Symmetrical peripheral gangrene in critical illness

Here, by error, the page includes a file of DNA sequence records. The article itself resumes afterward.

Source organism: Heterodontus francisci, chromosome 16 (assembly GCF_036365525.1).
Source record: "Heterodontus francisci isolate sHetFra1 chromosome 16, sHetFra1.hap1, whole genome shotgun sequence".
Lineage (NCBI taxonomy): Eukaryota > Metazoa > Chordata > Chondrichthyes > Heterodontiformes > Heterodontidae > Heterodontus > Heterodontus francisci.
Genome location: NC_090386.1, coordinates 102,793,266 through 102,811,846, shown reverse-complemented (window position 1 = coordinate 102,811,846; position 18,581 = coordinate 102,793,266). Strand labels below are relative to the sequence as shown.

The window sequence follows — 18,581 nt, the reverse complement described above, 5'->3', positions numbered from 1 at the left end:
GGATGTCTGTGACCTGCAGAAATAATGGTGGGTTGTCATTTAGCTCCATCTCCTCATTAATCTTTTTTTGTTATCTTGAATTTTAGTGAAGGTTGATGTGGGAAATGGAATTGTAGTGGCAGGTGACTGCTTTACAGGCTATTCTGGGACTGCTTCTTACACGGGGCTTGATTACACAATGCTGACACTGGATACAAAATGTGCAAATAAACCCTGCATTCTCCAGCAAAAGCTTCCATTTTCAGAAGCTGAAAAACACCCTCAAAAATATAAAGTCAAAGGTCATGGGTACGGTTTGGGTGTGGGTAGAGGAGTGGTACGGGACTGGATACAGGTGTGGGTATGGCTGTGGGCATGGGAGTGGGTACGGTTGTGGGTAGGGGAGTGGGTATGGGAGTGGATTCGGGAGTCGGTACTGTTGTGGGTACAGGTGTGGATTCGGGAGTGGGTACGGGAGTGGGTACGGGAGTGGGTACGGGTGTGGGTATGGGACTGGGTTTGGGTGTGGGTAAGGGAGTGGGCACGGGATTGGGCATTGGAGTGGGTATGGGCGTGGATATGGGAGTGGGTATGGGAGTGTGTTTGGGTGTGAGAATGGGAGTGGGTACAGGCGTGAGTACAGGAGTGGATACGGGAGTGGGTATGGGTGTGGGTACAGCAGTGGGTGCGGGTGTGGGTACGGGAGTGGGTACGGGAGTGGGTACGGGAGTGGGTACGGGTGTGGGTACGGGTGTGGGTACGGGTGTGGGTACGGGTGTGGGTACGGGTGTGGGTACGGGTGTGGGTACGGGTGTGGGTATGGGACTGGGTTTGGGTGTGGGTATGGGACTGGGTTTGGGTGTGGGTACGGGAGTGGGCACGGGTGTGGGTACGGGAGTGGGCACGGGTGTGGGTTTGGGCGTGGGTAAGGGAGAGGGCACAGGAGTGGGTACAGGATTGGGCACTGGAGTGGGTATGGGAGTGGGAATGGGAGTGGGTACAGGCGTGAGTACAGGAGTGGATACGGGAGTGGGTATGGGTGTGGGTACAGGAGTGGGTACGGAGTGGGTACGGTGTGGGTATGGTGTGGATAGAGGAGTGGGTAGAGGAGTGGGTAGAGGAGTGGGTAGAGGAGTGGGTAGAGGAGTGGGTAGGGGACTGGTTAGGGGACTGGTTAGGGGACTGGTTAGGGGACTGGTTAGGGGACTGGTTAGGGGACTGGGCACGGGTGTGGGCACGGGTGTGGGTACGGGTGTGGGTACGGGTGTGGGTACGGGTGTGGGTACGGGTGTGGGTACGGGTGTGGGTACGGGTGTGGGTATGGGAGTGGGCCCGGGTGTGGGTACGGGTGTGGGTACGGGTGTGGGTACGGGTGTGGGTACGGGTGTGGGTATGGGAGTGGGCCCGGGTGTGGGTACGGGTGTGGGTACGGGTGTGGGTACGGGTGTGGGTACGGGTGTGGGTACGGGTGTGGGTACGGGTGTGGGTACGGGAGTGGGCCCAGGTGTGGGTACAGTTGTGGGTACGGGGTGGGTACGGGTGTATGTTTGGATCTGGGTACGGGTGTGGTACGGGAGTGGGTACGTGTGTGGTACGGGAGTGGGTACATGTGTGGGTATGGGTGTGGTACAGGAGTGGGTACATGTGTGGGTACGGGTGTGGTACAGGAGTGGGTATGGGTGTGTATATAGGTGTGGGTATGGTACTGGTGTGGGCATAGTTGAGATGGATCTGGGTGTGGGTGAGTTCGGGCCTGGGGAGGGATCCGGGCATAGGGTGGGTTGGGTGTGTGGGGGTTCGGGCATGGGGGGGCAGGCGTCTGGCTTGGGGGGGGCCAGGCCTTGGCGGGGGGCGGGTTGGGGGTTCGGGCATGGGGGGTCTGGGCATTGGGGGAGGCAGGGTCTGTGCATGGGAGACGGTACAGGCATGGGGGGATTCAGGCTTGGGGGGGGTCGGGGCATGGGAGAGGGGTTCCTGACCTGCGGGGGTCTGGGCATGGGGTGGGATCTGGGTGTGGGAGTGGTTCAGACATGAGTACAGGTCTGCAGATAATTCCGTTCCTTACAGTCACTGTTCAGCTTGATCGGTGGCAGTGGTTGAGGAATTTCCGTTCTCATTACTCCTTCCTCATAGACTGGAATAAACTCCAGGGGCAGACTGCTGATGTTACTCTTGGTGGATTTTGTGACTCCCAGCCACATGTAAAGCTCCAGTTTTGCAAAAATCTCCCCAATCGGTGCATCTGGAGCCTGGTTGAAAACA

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Symmetrical peripheral gangrene (SPG) is a disabling complication that affects a small proportion of patients who survive critical illness. Its pathogenesis reflects profoundly disturbed procoagulant-anticoagulant balance in susceptible tissue beds secondary to circulatory shock (cardiogenic, septic). There is a characteristic SPG triad: (a) shock (hypotension, lactic acidemia, normoblastemia, multiple organ dysfunction), (b) disseminated intravascular coagulation (DIC), and (c) natural anticoagulant depletion (protein C, antithrombin). In recent years, risk factors for natural anticoagulant depletion have been identified, most notably acute ischemic hepatitis ("shock liver"), which is seen in at least 90% of patients who develop SPG. Moreover, there is a characteristic time interval (2-5 days, median 3 days) between the onset of shock/shock liver and the beginning of ischemic injury secondary to peripheral microthrombosis ("limb ischemia with pulses"), reflecting the time required to develop severe depletion in hepatically-synthesized natural anticoagulants. Other risk factors for natural anticoagulant depletion include chronic liver disease (e.g., cirrhosis) and, possibly, transfusion of colloids (albumin, high-dose immunoglobulin) lacking coagulation factors. A causal role for vasopressor therapy is unproven and is unlikely; this is because critically ill patients who develop SPG do so usually after at least 36-48 hours of vasopressor therapy, implicating a time-dependent pathophysiological mechanism. The most plausible explanation is a progressive time-dependent decline in key natural anticoagulant factors, reflecting ongoing DIC ("consumption"), proximate liver disease whether acute or chronic ("impaired production"), and colloid administration ("hemodilution"). Given these evolving concepts of pathogenesis, a rationale approach to prevention/treatment of SPG can be developed.
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